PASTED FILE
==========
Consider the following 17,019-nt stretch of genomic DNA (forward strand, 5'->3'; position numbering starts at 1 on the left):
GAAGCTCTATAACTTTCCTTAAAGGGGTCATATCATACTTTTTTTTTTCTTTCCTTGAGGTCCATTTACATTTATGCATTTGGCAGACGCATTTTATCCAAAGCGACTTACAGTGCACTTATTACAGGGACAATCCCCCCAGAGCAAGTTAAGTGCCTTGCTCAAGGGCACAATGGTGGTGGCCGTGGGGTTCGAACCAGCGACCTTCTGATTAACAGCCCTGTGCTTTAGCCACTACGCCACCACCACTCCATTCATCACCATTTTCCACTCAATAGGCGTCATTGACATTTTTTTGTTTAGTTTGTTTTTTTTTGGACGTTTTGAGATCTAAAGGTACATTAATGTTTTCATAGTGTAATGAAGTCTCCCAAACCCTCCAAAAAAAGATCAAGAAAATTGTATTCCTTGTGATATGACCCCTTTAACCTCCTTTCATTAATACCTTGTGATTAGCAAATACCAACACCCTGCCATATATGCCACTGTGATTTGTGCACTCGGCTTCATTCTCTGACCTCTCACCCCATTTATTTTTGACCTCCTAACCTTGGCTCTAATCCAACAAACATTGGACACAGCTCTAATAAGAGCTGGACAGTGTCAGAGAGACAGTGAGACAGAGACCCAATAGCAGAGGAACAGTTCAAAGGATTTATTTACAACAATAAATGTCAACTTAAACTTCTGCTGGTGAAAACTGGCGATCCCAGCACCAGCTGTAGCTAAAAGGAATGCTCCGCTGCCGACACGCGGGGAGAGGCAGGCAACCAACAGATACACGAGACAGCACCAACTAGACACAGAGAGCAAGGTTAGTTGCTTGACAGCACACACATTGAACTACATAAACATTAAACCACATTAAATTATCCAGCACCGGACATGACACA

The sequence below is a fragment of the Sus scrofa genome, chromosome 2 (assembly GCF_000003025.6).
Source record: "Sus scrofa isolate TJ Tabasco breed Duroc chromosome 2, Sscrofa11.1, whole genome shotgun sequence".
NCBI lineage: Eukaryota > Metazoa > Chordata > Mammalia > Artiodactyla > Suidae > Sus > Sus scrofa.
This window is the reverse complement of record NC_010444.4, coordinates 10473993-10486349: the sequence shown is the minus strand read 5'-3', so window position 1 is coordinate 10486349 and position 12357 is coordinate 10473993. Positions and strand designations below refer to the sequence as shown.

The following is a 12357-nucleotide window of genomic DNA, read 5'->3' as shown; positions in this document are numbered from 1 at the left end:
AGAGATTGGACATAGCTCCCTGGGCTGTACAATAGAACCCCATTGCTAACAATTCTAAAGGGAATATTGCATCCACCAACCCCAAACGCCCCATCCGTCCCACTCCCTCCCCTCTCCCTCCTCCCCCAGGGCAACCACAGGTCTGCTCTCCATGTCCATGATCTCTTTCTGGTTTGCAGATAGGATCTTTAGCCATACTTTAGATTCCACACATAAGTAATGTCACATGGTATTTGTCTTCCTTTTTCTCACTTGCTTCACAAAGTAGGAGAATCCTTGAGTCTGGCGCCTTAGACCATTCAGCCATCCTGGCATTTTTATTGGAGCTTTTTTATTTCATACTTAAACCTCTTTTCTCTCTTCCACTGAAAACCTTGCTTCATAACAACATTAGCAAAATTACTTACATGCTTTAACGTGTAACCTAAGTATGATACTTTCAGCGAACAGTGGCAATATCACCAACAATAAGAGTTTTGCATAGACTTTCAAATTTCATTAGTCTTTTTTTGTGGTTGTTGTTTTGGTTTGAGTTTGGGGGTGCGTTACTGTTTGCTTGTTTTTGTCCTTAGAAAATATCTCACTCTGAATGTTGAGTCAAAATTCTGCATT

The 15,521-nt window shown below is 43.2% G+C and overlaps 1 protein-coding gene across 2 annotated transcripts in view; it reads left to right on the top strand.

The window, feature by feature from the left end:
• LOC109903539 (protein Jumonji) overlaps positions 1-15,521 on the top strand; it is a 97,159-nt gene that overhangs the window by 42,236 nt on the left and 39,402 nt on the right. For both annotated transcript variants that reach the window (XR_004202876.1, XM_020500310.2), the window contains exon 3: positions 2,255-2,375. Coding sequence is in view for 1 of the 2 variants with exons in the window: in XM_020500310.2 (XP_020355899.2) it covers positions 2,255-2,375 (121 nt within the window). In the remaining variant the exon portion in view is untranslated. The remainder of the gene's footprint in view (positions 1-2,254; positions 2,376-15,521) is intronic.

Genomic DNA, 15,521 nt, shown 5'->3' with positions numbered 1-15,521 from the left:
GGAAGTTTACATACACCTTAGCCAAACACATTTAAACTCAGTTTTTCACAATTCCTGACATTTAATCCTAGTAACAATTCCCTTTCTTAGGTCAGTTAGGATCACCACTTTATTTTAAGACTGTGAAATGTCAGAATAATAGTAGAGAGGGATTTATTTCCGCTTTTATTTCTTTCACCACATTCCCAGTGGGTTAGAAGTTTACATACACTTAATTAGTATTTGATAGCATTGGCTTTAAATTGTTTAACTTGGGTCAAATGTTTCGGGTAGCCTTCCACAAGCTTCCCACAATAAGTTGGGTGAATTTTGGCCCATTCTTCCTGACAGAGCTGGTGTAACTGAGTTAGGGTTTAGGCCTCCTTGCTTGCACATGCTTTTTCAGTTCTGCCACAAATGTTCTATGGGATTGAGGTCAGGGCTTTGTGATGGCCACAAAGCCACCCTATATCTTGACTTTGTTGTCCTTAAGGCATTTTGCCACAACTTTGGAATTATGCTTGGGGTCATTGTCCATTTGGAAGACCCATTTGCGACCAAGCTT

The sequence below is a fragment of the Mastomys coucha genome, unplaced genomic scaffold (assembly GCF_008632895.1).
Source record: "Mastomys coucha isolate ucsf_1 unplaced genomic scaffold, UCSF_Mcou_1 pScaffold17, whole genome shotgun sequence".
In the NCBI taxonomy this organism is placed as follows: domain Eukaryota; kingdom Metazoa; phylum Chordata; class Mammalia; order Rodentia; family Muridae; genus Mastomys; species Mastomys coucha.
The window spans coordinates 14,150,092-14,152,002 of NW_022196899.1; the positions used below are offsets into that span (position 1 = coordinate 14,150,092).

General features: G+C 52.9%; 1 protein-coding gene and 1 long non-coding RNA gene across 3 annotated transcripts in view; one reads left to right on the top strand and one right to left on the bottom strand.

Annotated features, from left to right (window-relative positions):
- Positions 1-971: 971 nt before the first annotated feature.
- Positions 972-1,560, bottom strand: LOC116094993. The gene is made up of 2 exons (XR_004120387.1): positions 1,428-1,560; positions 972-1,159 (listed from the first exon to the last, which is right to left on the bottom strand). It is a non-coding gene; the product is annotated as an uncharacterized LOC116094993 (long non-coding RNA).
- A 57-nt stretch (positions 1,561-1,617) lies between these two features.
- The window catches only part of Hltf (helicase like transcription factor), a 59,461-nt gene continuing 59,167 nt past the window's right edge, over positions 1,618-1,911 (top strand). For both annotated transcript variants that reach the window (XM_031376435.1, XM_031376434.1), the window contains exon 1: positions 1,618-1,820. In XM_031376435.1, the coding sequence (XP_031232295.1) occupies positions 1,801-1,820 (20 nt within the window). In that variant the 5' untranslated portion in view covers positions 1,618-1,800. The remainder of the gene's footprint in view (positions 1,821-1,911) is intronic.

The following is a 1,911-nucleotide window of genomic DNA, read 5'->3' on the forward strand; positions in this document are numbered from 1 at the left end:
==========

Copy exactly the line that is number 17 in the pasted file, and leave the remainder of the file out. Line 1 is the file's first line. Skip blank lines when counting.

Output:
The window spans coordinates 14,150,092-14,152,002 of NW_022196899.1; the positions used below are offsets into that span (position 1 = coordinate 14,150,092).